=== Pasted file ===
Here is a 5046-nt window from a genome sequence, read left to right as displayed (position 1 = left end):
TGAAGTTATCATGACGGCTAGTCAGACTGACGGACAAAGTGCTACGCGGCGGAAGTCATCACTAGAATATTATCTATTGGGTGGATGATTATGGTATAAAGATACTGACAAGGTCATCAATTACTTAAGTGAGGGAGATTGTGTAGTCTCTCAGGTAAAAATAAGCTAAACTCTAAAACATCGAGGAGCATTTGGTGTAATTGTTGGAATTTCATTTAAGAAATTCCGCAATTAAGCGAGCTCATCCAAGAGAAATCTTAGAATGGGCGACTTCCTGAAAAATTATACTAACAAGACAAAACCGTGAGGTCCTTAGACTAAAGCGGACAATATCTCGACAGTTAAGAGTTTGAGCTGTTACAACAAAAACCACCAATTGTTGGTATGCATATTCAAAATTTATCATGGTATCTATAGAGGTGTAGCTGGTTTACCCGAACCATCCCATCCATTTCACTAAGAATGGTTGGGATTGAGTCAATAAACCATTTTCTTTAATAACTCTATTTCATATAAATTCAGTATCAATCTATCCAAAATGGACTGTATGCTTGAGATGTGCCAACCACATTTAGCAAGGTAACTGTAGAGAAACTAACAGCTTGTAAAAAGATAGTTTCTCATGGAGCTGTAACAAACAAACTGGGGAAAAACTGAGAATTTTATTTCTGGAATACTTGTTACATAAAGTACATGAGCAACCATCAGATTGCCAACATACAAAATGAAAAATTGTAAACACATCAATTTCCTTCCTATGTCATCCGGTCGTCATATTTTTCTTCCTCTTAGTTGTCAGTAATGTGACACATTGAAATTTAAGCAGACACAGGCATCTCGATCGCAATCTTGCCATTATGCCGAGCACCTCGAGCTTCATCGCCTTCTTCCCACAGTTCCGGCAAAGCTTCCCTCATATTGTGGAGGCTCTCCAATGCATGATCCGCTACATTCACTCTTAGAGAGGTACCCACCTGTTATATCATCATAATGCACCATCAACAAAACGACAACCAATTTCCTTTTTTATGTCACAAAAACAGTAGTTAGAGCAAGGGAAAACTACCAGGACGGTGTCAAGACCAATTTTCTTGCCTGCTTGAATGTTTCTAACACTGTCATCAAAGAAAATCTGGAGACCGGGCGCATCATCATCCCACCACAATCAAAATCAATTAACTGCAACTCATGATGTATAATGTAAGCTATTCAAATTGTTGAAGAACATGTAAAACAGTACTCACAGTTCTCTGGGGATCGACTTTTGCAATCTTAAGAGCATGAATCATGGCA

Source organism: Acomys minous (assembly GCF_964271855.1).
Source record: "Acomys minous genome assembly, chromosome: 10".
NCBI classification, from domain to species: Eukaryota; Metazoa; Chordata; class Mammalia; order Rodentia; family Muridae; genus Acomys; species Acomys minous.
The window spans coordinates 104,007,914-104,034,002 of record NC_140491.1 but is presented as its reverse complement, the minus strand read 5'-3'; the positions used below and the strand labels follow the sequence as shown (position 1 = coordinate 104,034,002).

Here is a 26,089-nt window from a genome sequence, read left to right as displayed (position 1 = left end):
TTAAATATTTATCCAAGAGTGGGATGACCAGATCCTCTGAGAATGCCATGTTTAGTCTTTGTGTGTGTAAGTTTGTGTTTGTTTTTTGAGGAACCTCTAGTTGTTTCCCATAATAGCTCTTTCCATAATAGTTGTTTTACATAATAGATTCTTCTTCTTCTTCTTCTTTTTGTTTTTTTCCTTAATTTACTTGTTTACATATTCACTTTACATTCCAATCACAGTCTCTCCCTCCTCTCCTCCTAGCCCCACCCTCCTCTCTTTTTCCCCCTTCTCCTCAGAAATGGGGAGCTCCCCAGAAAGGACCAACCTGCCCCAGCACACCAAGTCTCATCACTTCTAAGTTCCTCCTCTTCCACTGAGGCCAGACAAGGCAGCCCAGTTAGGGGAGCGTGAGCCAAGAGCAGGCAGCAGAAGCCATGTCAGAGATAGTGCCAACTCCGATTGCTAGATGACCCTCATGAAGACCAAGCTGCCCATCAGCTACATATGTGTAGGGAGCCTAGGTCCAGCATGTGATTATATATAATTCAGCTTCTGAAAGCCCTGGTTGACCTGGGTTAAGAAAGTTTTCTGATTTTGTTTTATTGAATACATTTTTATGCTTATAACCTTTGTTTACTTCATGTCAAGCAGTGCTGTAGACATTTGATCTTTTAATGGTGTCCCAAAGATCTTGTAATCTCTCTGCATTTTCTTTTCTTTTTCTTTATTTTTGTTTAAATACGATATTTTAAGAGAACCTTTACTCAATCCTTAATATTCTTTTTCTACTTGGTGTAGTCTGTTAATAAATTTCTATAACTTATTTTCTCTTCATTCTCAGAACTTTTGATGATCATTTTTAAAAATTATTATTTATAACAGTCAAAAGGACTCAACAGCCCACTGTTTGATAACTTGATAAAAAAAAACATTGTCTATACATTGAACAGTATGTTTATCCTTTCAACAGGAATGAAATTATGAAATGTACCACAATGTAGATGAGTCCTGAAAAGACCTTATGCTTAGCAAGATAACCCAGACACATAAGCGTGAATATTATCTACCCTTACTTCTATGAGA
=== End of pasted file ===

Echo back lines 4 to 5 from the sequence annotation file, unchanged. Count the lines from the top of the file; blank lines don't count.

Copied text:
Source record: "Acomys minous genome assembly, chromosome: 10".
NCBI classification, from domain to species: Eukaryota; Metazoa; Chordata; class Mammalia; order Rodentia; family Muridae; genus Acomys; species Acomys minous.